In a labyrinthine programme-note, the German composer Charlotte Seither explained that her new work, “Language of Leaving”, was inspired by a fragment of 17 century Italian poetry: this seemed to her ‘the right text to which to write music which is not founded on a text at all’.
She followed that odd thought with a spiel about hope, despair, and the survival of shadows, but that was not what I got from the piece, which began with a wild flurry of piercing whistles and whining violins over a steady drone. Muted trumpets bleated like sheep, trombones neighed, and rattles made cicada sounds: the whole auditorium seemed to be bursting with animal life.
It didn’t matter what it ‘meant’: for me, we were on a pullulating hillside in a hot, dry place. Seither’s compositional strategy was to divide the BBC Singers into twelve groups and get them shadowing different instruments, but since one couldn’t make out where the sounds were coming from, that didn’t matter either. All that mattered was that, with the aid of the BBC Symphony Orchestra under Josep Pons, she’d created a lovely place for the listener to hang about in.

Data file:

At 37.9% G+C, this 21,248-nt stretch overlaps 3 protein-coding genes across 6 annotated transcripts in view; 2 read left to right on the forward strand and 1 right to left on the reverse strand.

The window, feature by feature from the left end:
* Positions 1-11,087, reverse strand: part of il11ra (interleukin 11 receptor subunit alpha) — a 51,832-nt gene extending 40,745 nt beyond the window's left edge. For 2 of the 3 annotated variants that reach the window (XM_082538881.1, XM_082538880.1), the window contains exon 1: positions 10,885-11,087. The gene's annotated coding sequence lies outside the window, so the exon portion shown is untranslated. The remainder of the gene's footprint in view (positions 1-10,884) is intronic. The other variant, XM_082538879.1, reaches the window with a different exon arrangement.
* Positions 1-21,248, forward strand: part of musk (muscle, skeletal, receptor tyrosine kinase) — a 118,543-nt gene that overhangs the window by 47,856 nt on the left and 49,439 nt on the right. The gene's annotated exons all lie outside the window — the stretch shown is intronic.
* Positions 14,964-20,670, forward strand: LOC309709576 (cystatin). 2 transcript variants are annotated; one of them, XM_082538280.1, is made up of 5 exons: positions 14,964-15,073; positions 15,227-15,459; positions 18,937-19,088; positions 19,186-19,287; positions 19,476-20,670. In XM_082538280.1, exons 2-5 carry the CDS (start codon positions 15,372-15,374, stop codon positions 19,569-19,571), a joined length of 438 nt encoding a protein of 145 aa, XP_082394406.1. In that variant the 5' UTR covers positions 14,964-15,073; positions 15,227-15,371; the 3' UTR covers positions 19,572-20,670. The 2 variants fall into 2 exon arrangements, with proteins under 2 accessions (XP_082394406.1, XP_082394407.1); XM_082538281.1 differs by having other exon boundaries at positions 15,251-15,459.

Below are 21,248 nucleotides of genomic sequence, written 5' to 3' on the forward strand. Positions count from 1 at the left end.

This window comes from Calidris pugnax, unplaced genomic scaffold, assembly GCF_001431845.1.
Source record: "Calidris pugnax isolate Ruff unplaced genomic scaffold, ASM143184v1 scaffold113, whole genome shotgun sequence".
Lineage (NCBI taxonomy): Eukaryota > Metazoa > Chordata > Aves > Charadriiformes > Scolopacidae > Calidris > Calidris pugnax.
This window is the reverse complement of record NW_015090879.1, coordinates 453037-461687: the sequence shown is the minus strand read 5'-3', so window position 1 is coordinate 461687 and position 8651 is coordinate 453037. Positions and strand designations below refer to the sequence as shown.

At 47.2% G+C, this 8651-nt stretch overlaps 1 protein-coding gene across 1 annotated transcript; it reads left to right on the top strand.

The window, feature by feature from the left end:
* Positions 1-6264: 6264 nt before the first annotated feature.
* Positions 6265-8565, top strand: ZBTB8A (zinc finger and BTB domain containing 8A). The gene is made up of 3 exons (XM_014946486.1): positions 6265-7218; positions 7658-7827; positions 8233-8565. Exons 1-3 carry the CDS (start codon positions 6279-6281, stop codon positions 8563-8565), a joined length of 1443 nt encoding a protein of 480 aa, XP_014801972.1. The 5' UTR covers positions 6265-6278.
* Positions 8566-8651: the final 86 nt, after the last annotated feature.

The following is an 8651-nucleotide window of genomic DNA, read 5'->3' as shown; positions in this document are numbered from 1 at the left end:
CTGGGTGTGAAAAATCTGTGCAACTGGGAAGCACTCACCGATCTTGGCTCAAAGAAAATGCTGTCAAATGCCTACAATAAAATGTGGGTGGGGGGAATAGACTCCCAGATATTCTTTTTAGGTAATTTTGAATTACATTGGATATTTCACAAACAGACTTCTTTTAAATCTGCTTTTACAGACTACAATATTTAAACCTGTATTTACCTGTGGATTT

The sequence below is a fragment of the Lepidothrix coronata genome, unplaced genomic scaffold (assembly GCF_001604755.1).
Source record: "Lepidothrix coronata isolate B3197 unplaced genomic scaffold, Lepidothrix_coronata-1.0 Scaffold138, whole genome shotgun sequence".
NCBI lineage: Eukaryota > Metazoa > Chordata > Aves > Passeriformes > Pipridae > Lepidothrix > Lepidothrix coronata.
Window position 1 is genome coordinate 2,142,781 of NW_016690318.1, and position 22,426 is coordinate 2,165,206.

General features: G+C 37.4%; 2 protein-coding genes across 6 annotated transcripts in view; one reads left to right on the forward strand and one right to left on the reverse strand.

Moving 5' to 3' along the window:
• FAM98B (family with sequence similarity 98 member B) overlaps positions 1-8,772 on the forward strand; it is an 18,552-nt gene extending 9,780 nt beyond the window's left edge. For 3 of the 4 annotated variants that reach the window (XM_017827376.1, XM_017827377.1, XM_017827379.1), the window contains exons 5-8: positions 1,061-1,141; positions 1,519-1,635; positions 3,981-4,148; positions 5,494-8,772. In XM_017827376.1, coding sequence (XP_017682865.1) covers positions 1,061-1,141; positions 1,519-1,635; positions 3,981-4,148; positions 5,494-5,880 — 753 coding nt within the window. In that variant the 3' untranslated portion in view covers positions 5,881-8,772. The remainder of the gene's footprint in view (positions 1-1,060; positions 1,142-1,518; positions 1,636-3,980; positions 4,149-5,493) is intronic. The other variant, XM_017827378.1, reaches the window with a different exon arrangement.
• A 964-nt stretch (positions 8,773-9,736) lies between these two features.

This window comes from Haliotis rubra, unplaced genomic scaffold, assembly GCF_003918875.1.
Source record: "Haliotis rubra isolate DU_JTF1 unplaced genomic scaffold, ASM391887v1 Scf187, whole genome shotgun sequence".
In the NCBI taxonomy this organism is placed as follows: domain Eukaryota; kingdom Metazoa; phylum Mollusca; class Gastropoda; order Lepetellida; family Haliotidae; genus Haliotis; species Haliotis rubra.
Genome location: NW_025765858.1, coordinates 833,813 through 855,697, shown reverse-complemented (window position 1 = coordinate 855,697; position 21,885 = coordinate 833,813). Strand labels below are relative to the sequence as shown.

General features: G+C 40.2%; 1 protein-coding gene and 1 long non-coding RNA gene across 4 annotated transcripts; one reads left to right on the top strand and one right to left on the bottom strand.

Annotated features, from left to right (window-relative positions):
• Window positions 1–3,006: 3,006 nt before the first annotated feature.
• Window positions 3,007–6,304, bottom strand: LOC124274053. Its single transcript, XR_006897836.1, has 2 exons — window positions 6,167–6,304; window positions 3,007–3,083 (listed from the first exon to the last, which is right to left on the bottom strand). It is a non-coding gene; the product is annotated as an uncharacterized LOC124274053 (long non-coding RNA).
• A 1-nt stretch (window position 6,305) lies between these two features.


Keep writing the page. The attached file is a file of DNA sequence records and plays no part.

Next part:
Apart from two Slavonic chants by Stravinsky (authentically delivered by the BBC Singers) the rest of this Prom was mediocre in the extreme. It’s quite something to make Brahms’s “Violin Concerto in D major” sound routine, but that was Frank Peter Zimmerman’s melancholy achievement. The best that could be said was that his tone was pure: there was no drama in the first movement, no heart-stopping moment in the second, no sense of liberation in the Gypsy finale, with Pons apparently powerless to galvanise the performance. Even Zimmerman’s encore, a Bach prelude, was rattled through like an exercise. Adding insult to injury, Pons and co then delivered the most slipshod account of Stravinsky’s “Petrushka” I have ever heard, with what should have been diamond-bright, razor-sharp effects reduced to a dog’s dinner. Was there no time for a rehearsal?
But it was a pleasure to enter the agreeably unassuming world of Django Bates, enriched not only by his regular trio Beloved but also by the Norrbotten Big Band for a late Prom in celebration of Charlie Parker. Bates’s art is diffuse and unpretentious, and while some Parker standards stood proud, others skidded all over the shop. The best was a version of “Donna Lee” which dissolved in a diaphanous haze.